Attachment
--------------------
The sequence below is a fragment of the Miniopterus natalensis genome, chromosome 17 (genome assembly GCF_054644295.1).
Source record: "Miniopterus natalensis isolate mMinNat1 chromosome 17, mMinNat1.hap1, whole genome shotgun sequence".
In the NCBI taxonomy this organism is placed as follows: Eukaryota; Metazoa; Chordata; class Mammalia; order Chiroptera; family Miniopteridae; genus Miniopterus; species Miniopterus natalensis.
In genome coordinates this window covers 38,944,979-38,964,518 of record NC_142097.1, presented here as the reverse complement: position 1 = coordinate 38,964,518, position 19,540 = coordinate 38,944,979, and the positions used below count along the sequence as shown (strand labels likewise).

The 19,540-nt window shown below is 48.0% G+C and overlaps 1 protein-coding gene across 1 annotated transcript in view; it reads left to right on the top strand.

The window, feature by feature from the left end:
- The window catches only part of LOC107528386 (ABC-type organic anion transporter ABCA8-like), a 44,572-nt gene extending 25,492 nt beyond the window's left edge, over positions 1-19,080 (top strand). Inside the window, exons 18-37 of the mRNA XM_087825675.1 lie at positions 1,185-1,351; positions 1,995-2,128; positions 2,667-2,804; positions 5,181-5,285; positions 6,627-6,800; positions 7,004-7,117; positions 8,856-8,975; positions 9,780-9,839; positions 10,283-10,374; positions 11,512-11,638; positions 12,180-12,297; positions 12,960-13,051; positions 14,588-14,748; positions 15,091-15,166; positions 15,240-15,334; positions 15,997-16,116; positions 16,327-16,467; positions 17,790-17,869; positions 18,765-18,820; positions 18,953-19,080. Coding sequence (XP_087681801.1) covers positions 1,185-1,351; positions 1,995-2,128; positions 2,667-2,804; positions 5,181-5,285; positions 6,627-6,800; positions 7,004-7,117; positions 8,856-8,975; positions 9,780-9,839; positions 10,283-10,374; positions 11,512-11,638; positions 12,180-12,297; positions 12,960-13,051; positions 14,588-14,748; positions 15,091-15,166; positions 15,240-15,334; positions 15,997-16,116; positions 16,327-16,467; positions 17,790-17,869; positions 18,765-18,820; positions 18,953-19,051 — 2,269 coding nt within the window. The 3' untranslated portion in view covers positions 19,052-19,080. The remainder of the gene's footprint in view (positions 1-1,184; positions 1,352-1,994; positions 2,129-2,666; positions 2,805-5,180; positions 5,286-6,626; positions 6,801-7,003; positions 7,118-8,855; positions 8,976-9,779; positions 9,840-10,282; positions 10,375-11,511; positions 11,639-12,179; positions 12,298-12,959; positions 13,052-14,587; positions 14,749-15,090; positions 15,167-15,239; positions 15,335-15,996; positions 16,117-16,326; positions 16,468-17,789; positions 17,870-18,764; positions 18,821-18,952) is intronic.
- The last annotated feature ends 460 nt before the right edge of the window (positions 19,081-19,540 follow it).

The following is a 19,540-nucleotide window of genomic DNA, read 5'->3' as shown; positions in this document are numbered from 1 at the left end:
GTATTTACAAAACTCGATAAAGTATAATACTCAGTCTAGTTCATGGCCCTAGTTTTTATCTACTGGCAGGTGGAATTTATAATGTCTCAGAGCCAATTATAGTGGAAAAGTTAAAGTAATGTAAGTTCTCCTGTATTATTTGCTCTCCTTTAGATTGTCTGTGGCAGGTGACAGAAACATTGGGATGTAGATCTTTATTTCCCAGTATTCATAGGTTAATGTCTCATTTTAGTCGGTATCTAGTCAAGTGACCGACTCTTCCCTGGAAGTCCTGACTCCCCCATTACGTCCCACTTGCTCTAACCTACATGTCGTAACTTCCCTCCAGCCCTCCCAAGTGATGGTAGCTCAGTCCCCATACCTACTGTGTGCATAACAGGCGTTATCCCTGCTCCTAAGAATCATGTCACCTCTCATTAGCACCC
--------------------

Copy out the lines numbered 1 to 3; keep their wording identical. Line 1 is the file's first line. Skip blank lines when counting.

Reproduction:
The sequence below is a fragment of the Miniopterus natalensis genome, chromosome 17 (genome assembly GCF_054644295.1).
Source record: "Miniopterus natalensis isolate mMinNat1 chromosome 17, mMinNat1.hap1, whole genome shotgun sequence".
In the NCBI taxonomy this organism is placed as follows: Eukaryota; Metazoa; Chordata; class Mammalia; order Chiroptera; family Miniopteridae; genus Miniopterus; species Miniopterus natalensis.